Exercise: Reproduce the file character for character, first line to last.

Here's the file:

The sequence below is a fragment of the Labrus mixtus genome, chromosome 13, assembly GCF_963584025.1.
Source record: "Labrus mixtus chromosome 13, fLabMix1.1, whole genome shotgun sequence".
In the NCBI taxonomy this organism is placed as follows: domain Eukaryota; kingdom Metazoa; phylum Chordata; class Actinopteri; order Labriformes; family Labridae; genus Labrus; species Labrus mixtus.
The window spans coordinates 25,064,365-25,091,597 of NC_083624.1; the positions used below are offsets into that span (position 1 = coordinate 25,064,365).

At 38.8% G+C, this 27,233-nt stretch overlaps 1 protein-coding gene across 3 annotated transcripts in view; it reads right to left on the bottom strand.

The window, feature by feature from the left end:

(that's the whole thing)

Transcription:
The sequence below is a fragment of the Labrus mixtus genome, chromosome 13, assembly GCF_963584025.1.
Source record: "Labrus mixtus chromosome 13, fLabMix1.1, whole genome shotgun sequence".
In the NCBI taxonomy this organism is placed as follows: domain Eukaryota; kingdom Metazoa; phylum Chordata; class Actinopteri; order Labriformes; family Labridae; genus Labrus; species Labrus mixtus.
The window spans coordinates 25,064,365-25,091,597 of NC_083624.1; the positions used below are offsets into that span (position 1 = coordinate 25,064,365).

At 38.8% G+C, this 27,233-nt stretch overlaps 1 protein-coding gene across 3 annotated transcripts in view; it reads right to left on the bottom strand.

The window, feature by feature from the left end: